Life insurers say a redemption fee proposal is the wrong hammer to use to fix the investment fund market-timing problem.
The U.S. Securities and Exchange Commission has suggested the 2% fund redemption fee in a proposed regulation that would amend Rule 22c-2, a regulation that the SEC adopted in March 2005.
Rule 22c-2 describes procedures that open-end investment companies and intermediaries, such as broker-dealers, can use to curb abusive short-term trading of fund shares. The rule would encourage mutual funds to impose a fee of up to 2% on redemptions made within 7 or more days of a fund share purchase.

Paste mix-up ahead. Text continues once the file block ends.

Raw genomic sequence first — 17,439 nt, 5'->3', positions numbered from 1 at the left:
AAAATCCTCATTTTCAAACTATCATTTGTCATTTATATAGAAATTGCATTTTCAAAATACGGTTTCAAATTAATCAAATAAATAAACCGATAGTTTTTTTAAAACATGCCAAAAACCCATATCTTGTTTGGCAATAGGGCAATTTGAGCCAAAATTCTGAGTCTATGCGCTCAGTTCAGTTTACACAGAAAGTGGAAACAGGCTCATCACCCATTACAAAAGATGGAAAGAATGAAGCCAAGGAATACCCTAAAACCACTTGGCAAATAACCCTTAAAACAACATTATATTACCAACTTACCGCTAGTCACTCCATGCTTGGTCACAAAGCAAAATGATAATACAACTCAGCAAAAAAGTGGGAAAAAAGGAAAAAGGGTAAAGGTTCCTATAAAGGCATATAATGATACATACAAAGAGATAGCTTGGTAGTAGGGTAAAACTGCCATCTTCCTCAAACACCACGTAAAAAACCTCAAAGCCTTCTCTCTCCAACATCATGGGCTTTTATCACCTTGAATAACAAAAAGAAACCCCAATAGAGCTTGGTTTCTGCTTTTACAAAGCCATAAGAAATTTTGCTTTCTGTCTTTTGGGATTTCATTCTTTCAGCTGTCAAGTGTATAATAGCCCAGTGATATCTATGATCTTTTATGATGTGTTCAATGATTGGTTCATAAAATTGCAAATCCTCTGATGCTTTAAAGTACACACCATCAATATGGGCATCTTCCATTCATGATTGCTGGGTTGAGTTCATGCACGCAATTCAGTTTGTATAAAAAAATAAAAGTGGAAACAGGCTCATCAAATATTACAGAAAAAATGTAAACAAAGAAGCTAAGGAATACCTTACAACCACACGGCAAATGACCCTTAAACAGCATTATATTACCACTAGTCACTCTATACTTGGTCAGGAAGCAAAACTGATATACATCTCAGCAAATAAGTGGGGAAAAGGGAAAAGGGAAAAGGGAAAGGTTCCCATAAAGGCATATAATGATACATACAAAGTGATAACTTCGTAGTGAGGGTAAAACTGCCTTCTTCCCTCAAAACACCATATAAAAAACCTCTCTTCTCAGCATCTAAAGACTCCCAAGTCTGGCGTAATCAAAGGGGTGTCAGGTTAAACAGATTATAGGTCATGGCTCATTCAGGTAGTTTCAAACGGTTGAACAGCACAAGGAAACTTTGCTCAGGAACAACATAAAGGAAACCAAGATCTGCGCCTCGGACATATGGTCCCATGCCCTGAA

The proposed regulation would limit the types of intermediaries with which funds must negotiate information-sharing agreements, address the rule’s application to situations involving chains of intermediaries, and clarify the effect of a fund’s failure to obtain an agreement with any of its intermediaries.
The American Council of Life Insurers, Washington, has submitted a comment letter contending that the proposed rule is a poor fit for 2-tier products, such as variable annuities.